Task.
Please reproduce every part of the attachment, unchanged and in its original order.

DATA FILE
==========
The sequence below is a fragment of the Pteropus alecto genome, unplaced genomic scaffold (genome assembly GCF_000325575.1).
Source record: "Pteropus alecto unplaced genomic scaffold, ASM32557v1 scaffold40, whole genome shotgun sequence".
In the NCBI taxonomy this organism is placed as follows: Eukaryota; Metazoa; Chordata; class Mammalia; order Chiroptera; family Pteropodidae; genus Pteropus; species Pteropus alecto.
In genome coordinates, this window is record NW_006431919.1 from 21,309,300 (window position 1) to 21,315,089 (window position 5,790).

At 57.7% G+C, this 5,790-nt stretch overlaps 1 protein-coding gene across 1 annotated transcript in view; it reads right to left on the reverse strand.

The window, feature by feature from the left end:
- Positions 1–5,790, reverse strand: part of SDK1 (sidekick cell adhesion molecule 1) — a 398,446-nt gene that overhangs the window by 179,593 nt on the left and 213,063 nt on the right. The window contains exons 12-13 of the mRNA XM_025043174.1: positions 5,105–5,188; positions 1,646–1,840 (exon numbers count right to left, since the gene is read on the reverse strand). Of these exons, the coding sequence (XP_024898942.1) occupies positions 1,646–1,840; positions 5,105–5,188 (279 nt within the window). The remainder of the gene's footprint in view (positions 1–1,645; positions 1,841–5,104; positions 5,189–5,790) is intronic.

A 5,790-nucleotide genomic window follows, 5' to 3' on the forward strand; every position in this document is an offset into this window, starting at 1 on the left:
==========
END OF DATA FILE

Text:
The sequence below is a fragment of the Pteropus alecto genome, unplaced genomic scaffold (genome assembly GCF_000325575.1).
Source record: "Pteropus alecto unplaced genomic scaffold, ASM32557v1 scaffold40, whole genome shotgun sequence".
In the NCBI taxonomy this organism is placed as follows: Eukaryota; Metazoa; Chordata; class Mammalia; order Chiroptera; family Pteropodidae; genus Pteropus; species Pteropus alecto.
In genome coordinates, this window is record NW_006431919.1 from 21,309,300 (window position 1) to 21,315,089 (window position 5,790).

At 57.7% G+C, this 5,790-nt stretch overlaps 1 protein-coding gene across 1 annotated transcript in view; it reads right to left on the reverse strand.

The window, feature by feature from the left end:
- Positions 1–5,790, reverse strand: part of SDK1 (sidekick cell adhesion molecule 1) — a 398,446-nt gene that overhangs the window by 179,593 nt on the left and 213,063 nt on the right. The window contains exons 12-13 of the mRNA XM_025043174.1: positions 5,105–5,188; positions 1,646–1,840 (exon numbers count right to left, since the gene is read on the reverse strand). Of these exons, the coding sequence (XP_024898942.1) occupies positions 1,646–1,840; positions 5,105–5,188 (279 nt within the window). The remainder of the gene's footprint in view (positions 1–1,645; positions 1,841–5,104; positions 5,189–5,790) is intronic.

A 5,790-nucleotide genomic window follows, 5' to 3' on the forward strand; every position in this document is an offset into this window, starting at 1 on the left: